Nevada Titer Testing
Some Nevada employers require antibody testing, also known as titer testing, as part of their pre-employment screening process. Existing employees may also be tested periodically as part of the process to ensure safety in the workplace, especially for industries such as healthcare or education. Titer testing is the first step to determining if someone is immune to certain diseases, such as varicella (Chickenpox), hepatitis A, hepatitis B, hepatitis C, measles, mumps, rubella, or COVID-19. If the antibody test indicates that an individual is not immune, Health Street can also provide services for vaccines and immunizations.
To register online for a titer test in Nevada, simply click the “Register Now” button below. To schedule via phone or to contact us with questions regarding your antibody testing services, please reach us at (888) 378-2499.
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Overview of Nevada Regulations
Nevada Antibody Industry Regulations
State vaccination laws and Nevada antibody test regulations do not mandate vaccination and titer testing for employees in high-risk industries, including healthcare. If an employer does want to require employees to have certain vaccinations, titer testing can be used to demonstrate immunity to certain diseases, ensuring the safety of the workplace while allowing employees to avoid unnecessary vaccinations.
High-risk industries in Nevada include (but are not limited to):
Relevant Nevada Laws, Acts, and Legislation
Frequently Asked Questions
Does Nevada require you to titer test?
Nevada titer test regulations and vaccination laws do not require employers to mandate titer tests or vaccinations for their employees. Although vaccinations are not required, titer testing can be used to check for immunity to contagious diseases in the workplace, ensuring the safety of employees. Those that are not immune to a disease should consider vaccination.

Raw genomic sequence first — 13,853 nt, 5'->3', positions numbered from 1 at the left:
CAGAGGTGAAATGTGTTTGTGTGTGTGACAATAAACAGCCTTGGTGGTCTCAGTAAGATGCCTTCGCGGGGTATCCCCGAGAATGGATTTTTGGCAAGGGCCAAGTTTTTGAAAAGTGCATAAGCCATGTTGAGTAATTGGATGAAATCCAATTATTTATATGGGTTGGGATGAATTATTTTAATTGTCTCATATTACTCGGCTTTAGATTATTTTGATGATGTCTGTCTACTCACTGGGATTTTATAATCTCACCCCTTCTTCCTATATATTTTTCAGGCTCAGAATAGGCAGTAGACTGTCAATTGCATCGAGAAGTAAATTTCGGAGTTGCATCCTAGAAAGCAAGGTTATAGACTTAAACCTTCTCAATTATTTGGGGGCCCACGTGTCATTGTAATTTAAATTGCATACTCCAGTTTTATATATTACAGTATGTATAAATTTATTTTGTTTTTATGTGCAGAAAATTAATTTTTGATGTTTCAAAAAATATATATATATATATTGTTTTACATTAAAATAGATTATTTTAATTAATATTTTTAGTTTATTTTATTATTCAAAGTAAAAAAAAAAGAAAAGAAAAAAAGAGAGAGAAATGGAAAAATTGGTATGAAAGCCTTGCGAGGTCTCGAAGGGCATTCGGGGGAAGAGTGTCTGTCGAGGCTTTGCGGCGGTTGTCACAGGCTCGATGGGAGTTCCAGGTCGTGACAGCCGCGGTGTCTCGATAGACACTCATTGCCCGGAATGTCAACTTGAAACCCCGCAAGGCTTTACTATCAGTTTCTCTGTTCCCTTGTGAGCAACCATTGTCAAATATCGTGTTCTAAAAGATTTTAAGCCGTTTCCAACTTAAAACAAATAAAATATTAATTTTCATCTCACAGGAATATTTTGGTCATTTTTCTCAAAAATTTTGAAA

What is different from federal regulations?
Although Nevada antibody test regulations do not exist, federal guidelines from the Centers for Disease Control and Prevention (CDC) and the Occupational Safety and Health Administration (OSHA) should be considered.
The CDC recommends that employers in high-risk industries, such as healthcare, ensure their employees’ immunity to the following diseases:
In addition to the CDC recommendations, OSHA recommends vaccination of COVID-19 for workers at risk for transmission of this disease.
Why are antibody tests (titer tests) important?
Antibody tests determine which employees have the presence of antibodies to certain communicable diseases. If an employee does not have immunity to a disease, vaccination should be considered. Immunity in the workplace ensures the safety of all workers.
What do titer tests test for?
Titer tests analyze the blood for the presence of antibodies to certain contagious diseases. These diseases include measles, mumps, rubella, tetanus, diphtheria, pertussis, hepatitis, varicella, influenza, COVID-19, and meningitis. A positive test concludes that an individual has immunity to the disease.
What does a positive titer test mean?
A positive titer test means that an individual has antibodies present in the blood, which indicates immunity to that disease. Since vaccination is not required in Nevada, titer tests ensure immunity to these diseases among staff.
How much do antibody tests (titer tests) cost?
This depends on which type of antibody test is ordered. Health Street offers a variety of individual antibody testing services as well as package deals. For a comprehensive list of antibody tests and pricing, take a look at our antibody test registration page.
How long are titer tests good for?
Titer test results are records of whether a person has tested positive or negative for immunity against certain diseases. Depending on the type of disease, some employers may require employees to periodically test for antibodies, and may require employees to receive certain vaccinations before they are permitted to work. The frequency of testing depends on many factors, including the industry and the type of disease or vaccine. For more information about specific diseases and the recommended vaccine schedule, try taking a look at our Vaccines & Immunizations page.